(See also CLC, Vols. 2, 3, 5, 7, 8, 10, 18; Contemporary Authors, Vols. 65-68, Vol. 107 [obituary]; Something about the Author, Vol. 31 [obituary]; Dictionary of Literary Biography, Vol. 2; and Dictionary of Literary Biography Yearbook: 1982.)
Most of the 10 stories in John Gardner's new collection ["The Art of Living and Other Stories"] develop the common theme of art and its vexed relation to life. This was also the subject of Mr. Gardner's book-length essay, "On Moral Fiction."… There he made substantial use of Tolstoy's argument for a strictly moral art, as developed in the pamphlet "What is Art?" Some of Tolstoy's later fiction is sadly marred by his determination to make his artistic instincts conform to doctrinaire moral and religious views. Certainly it is possible that Mr. Gardner runs a comparable risk in following up his moralizing essay on fiction with stories closely related to it in theme. But before addressing that problem let's recall what "On Moral Fiction" had to say.
In it he argues that all good art, including prose fiction, should be moral. By this he means it should be life-enhancing, protecting human existence from the dark forces of chaos (the "trolls") pressing in from all sides and coming up from below, seeking whom they may devour. In making this argument he is quite hard on many of his fellow writers, issuing such dismissive decrees as "bad art is always basically creepy."… These magisterial judgments are consistent with Gardner's idea that "true art treats ideals, affirming and clarifying the Good, the True and the Beautiful," that "real art creates myths a society can live instead of die by."
While there is something of the Welsh preacher, full of righteousness, in John Gardner, perhaps even something of the upstate New York prophet in a direct line from Joseph Smith, many pages of "On Moral Fiction" make lively reading, and it's a positive pleasure to see various fashionable gloom spreaders and doomsday peddlers get it in the neck. Yet one wishes that Mr. Gardner gave more evidence of having deeply meditated on modern history, and that he would avoid such juvenile terms as "creepy" in assessing mature art and artists. I suppose Giacometti's sculptures are in his sense creepy, yet their contribution to modern art and life is major....
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There are 10 pieces in [The Art of Living], in diverse modes—gothic folktale and fantasy, down-home rural comedy, evocative memoirs of childhood and adolescence in western and northern New York state. Many of the stories focus upon some crisis of artistic expression, nearly all catch a crystalline moment and refract it into a spill of glittering images or sharpedged memories. The book is not experimental in any avant-garde manner; Gardner's too much the medievalist for that. Still, it is marked with impressive surprises at every turn. (p. 51)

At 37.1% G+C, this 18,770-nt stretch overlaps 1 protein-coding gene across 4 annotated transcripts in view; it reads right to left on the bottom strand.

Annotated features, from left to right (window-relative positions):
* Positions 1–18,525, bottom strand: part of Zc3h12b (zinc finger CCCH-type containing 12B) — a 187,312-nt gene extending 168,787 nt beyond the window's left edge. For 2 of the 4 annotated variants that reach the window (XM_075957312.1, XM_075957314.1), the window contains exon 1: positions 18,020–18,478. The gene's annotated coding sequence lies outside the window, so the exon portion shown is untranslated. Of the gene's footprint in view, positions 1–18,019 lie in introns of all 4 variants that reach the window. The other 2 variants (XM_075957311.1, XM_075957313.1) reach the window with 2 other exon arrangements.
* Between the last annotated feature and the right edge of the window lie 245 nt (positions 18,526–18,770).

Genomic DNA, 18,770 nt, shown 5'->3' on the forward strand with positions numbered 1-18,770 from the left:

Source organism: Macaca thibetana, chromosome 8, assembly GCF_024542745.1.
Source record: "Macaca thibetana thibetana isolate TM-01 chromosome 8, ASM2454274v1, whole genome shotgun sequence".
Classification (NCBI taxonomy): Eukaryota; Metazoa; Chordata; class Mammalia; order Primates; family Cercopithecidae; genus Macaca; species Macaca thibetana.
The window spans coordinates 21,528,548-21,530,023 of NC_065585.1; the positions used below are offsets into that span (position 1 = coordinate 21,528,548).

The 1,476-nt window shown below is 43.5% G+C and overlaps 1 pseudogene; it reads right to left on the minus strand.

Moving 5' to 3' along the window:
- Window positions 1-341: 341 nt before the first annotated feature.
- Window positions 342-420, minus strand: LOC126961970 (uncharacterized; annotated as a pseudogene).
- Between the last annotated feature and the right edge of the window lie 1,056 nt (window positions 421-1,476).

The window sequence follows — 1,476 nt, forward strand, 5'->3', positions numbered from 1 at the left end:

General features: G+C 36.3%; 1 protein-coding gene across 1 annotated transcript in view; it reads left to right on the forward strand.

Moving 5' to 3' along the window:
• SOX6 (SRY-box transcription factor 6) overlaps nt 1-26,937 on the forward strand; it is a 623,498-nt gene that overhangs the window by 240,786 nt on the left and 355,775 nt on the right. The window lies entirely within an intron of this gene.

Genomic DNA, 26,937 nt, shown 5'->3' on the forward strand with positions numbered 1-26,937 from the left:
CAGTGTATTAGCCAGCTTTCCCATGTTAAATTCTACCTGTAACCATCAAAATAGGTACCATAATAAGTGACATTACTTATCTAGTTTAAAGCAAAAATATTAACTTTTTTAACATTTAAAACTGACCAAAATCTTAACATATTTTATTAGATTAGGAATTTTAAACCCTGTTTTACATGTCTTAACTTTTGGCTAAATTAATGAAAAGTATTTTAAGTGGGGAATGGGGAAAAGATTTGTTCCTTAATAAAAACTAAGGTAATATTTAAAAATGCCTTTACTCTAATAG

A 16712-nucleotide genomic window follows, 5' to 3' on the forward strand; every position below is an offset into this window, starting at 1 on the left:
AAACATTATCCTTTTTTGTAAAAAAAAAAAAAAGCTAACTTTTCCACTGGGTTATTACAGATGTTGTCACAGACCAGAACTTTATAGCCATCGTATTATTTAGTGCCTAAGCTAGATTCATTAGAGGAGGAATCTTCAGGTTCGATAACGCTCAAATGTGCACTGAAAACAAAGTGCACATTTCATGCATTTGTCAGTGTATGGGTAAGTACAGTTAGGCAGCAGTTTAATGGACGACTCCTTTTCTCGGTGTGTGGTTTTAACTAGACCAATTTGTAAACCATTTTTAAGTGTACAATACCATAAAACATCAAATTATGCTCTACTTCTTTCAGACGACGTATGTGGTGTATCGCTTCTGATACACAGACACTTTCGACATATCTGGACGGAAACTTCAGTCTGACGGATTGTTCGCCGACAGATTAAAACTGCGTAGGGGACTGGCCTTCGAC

Gardner is a master of the economical opening; he gives a reader just enough setting and background to slip him effortlessly into the world of each tale. With voices he's equally adept. He never seems to labor as he shifts from the stylized narrative of Vlemk to the quirky ironic recall of a misunderstood ex-hoodlum to laconic Bible Belt patois (in The Joy of the Just) that would do any of Flannery O'Connor's "good country people" proud.
Readers familiar with Gardner's work will recognize his primary images—light and dark, river and valley, travel and flight. There's humor in these stories, and a full measure of graceful, unstudied prose. He is never hard on his characters. In his recent critical book, On Moral Fiction, he speaks approvingly of moral art which "seeks to improve life, not debase it," which "seeks to hold off, at least for a while, the twilight of the gods and us." Gardner meets these standards easily.
What gives these stories their power is Gardner's interest in the connection between the moral and the possible. From first (Nimram, a worldly middle-aged man's perception of life and death in his encounter with a doomed young girl) to last (The Art of Living), Gardner is consistently a romantic moralist. His stories are like the box-painter's vivid pictures of gardens [in Vlemk the Box-Painter]—"accurate in their depiction of both the beauty and the sadness of the world as it is." There's considerable expertise in this book, and courage and joy. (p. 52)
Douglas Hill, "Between the Moral and the Possible," in Maclean's Magazine (© 1981 by Maclean's Magazine; reprinted by permission), Vol. 94, No. 23, June 8, 1981, pp. 51-2.
If the author of such basically dissimilar books as "Grendel," "October Light," and that curmudgeonly manifesto "On Moral Fiction" is noted for any particular qualities, they are probably his distinctively energetic and impudent variety and vitality. Some of the variety, at least, surfaces in ["The Art of Living and Other Stories"]….